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Photo: UTLX 81014


Bob Chaparro
 

A photo with very good resolution of tank car UTLX 81014 from the University of Kentucky Digital Archives:

http://kdl.kyvl.org/catalog/xt702v2c8t1s_2661_1 (Loads Slow)

This photo can be enlarged quite a bit.

Caption: "Mr. Bond; railroad freight car, Sistrunk,, 1934".

I'm no expert on tank cars but the hatches on the domes and car body seem different from those on conventional tank cars. Yes? No?

Bob Chaparro

Hemet, CA


Dave Parker
 

As per Steve Hile's book, it's an "experimental dry hopper car".  One of a group of 16, originally a conventional Class V car. 

Dave Parker
Riverside, CA


Bruce Smith
 

Interesting photo. In addition to this experimental dry hopper conversion, there is a very early covered hopper, reefers from PFE, MDT and FGE and maybe UTX/MILW, as well as all the other neat activity.


Regards

Bruce


Bruce F. Smith

Auburn, AL

"Some days you are the bug, some days you are the windshield."

On Dec 5, 2018, at 11:38 AM, Bob Chaparro <chiefbobbb@verizon.net<mailto:chiefbobbb@verizon.net>> wrote:

A photo with very good resolution of tank car UTLX 81014 from the University of Kentucky Digital Archives:
http://kdl.kyvl.org/catalog/xt702v2c8t1s_2661_1 (Loads Slow)
This photo can be enlarged quite a bit.
Caption: "Mr. Bond; railroad freight car, Sistrunk,, 1934".
I'm no expert on tank cars but the hatches on the domes and car body seem different from those on conventional tank cars. Yes? No?
Bob Chaparro
Hemet, CA


David
 

We've discussed the UTLX car before. The covered hopper looks to me like a B&O N-13 from the end.

https://imgur.com/a/FezS97k

David Thompson


rwitt_2000
 

On Wed, Dec 5, 2018 at 03:31 PM, David wrote:
The covered hopper looks to me like a B&O N-13 from the end.

https://imgur.com/a/FezS97k
David,

Yes it does. The covered hopper versions were B&O class N-25.

Also notice small volume of the gravel loads in the twin hoppers.


Bob Witt


Steve and Barb Hile
 

In fact, we used this very same photo in the book.
 
Steve Hile



From: main@RealSTMFC.groups.io [mailto:main@RealSTMFC.groups.io] On Behalf Of Dave Parker via Groups.Io
Sent: Wednesday, December 05, 2018 12:01 PM
To: main@RealSTMFC.groups.io
Subject: Re: [RealSTMFC] Photo: UTLX 81014

As per Steve Hile's book, it's an "experimental dry hopper car".  One of a group of 16, originally a conventional Class V car. 

Dave Parker
Riverside, CA


Paul Woods <paul@...>
 

I noticed on the PFE reefer, just above the middle on R/H side in this photo, a distinct shadow around the Southern Pacific logo.  I recall reading an article in a RMC mag on PFE cars that mentioned sheet-metal logos that were eventually done away with due to issues with them sometimes falling off - I think the story goes that a passenger on a passing train was injured when air turbulence tore a loose logo off....lawsuits are often very effective at motivating change!  Can someone clue me up as to roughly when the change to painted-on logos started?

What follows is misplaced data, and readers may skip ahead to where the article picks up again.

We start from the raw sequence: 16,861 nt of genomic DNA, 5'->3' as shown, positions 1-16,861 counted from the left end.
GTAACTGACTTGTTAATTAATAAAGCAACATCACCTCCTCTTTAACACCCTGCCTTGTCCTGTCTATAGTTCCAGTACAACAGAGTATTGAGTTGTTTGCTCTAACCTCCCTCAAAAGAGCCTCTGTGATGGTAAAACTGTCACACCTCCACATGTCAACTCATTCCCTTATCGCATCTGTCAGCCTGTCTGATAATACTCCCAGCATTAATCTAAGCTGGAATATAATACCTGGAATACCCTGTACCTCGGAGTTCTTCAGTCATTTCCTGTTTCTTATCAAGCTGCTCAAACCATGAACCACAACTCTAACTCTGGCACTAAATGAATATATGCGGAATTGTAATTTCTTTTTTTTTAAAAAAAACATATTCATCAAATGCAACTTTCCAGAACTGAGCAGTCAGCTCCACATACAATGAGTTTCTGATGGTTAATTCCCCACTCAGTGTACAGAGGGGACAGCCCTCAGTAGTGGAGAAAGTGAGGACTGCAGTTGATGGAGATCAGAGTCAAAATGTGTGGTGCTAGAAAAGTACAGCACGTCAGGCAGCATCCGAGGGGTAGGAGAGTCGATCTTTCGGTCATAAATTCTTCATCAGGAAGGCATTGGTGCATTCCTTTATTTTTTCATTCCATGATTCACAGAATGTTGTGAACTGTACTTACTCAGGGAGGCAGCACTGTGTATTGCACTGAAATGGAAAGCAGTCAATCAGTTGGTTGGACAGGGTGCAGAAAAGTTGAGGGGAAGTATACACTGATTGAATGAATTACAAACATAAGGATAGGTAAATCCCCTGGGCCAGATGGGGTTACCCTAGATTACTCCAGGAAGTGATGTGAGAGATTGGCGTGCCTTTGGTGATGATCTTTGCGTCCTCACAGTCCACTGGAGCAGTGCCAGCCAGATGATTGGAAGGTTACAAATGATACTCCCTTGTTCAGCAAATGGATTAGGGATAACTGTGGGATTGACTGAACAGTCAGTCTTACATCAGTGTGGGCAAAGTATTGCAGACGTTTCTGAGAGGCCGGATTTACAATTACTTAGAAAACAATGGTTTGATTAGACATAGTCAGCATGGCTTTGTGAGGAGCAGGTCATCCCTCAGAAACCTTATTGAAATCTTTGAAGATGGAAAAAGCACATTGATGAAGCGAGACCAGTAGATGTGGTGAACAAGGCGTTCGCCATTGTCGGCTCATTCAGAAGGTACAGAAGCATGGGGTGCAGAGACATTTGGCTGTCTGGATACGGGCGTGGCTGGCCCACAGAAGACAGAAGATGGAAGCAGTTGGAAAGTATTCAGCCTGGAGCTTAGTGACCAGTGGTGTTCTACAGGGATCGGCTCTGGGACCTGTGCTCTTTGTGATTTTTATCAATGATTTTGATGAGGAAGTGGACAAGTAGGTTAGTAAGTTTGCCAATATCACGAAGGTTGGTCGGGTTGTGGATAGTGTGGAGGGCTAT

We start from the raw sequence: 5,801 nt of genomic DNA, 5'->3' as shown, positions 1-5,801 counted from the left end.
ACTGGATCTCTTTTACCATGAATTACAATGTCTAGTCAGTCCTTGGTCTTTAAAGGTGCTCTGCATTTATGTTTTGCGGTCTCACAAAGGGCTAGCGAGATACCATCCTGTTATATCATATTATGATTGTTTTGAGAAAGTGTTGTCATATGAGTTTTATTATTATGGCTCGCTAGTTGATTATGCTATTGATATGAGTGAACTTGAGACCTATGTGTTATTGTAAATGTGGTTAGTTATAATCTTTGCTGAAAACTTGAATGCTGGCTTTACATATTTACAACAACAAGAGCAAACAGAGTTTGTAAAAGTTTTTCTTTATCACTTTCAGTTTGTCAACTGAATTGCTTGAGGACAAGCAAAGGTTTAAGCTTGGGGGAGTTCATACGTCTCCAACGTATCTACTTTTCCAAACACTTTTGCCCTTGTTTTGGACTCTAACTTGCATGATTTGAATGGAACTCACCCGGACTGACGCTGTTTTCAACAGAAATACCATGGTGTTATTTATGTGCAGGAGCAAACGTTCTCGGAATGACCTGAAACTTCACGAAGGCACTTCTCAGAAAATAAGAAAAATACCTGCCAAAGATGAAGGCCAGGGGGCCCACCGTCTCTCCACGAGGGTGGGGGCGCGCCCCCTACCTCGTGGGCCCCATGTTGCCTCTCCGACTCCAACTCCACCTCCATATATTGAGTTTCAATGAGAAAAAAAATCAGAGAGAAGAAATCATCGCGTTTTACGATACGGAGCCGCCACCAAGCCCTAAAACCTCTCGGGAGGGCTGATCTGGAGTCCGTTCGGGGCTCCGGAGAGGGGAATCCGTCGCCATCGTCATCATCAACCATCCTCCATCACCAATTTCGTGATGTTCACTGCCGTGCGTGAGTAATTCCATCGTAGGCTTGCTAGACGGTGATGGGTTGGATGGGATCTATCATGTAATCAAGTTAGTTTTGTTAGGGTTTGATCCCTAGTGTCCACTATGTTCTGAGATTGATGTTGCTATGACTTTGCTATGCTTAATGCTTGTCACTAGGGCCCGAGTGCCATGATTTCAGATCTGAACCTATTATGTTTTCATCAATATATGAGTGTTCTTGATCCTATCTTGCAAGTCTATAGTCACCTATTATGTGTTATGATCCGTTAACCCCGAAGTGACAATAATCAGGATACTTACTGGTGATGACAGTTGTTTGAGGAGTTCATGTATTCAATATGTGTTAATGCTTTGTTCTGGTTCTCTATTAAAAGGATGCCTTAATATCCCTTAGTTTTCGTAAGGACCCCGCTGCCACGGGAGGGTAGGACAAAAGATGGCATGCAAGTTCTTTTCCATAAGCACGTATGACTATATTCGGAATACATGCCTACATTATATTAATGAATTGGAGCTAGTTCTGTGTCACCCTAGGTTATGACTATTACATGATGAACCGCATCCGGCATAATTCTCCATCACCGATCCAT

I am trying to plan a reefer build (in 1/32 scale) and my chosen period is pre-Depression.  Making the decals would get a bit easier if I can print the logos on photo paper to get the raised sheet-metal effect, quite apart from the fact that it is an interesting detail to replicate.

Thanks & regards
Paul Woods

Whangarei, NZ
NYCSHS #7172


Tony Thompson
 

Paul Woods wrote:

I noticed on the PFE reefer, just above the middle on R/H side in this photo, a distinct shadow around the Southern Pacific logo.  I recall reading an article in a RMC mag on PFE cars that mentioned sheet-metal logos that were eventually done away with due to issues with them sometimes falling off - I think the story goes that a passenger on a passing train was injured when air turbulence tore a loose logo off....lawsuits are often very effective at motivating change!  Can someone clue me up as to roughly when the change to painted-on logos started?

      I wrote that RMC article (and most of an entire book about PFE cars). The metal medallions were introduced in 1928 and began to be removed in 1937. By 1940, nearly all of them had been removed. The person NEARLY injured was on the ground, narrowly missed by a falling medallion. Nothing to do with a passenger train.

Tony Thompson             Editor, Signature Press, Berkeley, CA
2906 Forest Ave., Berkeley, CA 94705         www.signaturepress.com
(510) 540-6538; e-mail, tony@...
Publishers of books on railroad history






Paul Woods <paul@...>
 

Thanks for that, Tony.  I have done some digging and figured out why my recollection was wide of the mark - I was confusing the falling reefer medallion with an incident in the UK of a passenger being injured on a train when the smoke deflector of a passing locomotive came loose.  Apparently I have too many railroad/railway interests and not enough filing cabinets upstairs to keep all the information organised!

Regards
Paul Woods

Whangarei, NZ